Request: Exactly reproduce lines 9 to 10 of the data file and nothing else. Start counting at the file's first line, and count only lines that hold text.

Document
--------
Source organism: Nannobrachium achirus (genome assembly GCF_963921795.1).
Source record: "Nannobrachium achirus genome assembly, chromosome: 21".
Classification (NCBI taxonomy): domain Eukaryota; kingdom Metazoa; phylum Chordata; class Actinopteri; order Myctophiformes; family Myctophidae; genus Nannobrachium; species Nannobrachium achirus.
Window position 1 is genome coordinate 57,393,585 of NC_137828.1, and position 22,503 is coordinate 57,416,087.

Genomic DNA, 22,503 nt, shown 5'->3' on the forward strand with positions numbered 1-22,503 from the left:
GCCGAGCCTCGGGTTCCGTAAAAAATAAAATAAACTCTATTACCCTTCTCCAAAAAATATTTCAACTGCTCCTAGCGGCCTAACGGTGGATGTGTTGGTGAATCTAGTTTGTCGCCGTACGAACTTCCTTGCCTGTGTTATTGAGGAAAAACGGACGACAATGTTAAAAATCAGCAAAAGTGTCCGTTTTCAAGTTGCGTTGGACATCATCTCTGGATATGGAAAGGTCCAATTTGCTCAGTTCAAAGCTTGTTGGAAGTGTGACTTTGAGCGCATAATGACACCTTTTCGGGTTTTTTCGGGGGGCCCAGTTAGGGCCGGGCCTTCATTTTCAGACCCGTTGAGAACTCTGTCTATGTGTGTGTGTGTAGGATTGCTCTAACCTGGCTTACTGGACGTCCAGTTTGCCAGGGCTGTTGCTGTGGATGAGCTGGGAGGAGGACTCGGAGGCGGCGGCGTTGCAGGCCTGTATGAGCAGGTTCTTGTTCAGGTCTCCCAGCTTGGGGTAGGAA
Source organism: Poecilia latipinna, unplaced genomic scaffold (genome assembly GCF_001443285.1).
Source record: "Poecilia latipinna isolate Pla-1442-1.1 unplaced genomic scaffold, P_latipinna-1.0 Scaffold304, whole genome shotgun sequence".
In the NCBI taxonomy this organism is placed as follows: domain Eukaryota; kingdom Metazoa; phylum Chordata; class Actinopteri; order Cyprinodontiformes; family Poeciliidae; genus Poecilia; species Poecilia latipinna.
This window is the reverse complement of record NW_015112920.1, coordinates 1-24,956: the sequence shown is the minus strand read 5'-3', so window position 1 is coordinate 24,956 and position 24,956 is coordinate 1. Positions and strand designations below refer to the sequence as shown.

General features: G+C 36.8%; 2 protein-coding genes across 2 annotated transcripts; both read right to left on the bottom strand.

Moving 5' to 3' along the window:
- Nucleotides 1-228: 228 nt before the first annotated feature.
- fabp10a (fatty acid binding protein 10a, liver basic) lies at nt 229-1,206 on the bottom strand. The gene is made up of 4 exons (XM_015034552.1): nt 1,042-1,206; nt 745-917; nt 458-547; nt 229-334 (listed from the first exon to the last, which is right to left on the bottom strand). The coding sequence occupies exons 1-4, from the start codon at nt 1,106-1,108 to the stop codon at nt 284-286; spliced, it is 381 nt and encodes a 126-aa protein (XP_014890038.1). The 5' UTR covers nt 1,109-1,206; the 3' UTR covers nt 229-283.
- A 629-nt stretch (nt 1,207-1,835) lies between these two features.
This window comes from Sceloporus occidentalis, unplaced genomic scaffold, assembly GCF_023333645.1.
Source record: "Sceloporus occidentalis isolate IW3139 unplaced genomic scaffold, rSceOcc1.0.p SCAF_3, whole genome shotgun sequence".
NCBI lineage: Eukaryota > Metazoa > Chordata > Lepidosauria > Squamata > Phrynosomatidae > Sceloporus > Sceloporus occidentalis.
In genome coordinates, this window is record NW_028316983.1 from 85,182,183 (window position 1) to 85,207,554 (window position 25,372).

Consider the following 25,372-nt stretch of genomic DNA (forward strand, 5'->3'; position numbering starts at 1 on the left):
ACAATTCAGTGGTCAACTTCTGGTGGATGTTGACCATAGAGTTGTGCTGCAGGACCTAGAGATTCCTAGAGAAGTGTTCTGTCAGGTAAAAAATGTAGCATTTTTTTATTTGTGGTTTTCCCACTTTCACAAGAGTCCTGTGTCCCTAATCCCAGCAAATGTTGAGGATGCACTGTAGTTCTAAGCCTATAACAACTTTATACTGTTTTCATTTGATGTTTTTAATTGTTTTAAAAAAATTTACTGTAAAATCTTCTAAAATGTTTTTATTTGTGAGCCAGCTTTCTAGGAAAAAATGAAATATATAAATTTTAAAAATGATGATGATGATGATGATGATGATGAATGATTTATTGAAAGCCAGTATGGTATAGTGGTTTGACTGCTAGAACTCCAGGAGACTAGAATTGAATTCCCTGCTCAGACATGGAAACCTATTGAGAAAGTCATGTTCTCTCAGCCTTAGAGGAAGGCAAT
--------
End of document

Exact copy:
In the NCBI taxonomy this organism is placed as follows: domain Eukaryota; kingdom Metazoa; phylum Chordata; class Actinopteri; order Cyprinodontiformes; family Poeciliidae; genus Poecilia; species Poecilia latipinna.
This window is the reverse complement of record NW_015112920.1, coordinates 1-24,956: the sequence shown is the minus strand read 5'-3', so window position 1 is coordinate 24,956 and position 24,956 is coordinate 1. Positions and strand designations below refer to the sequence as shown.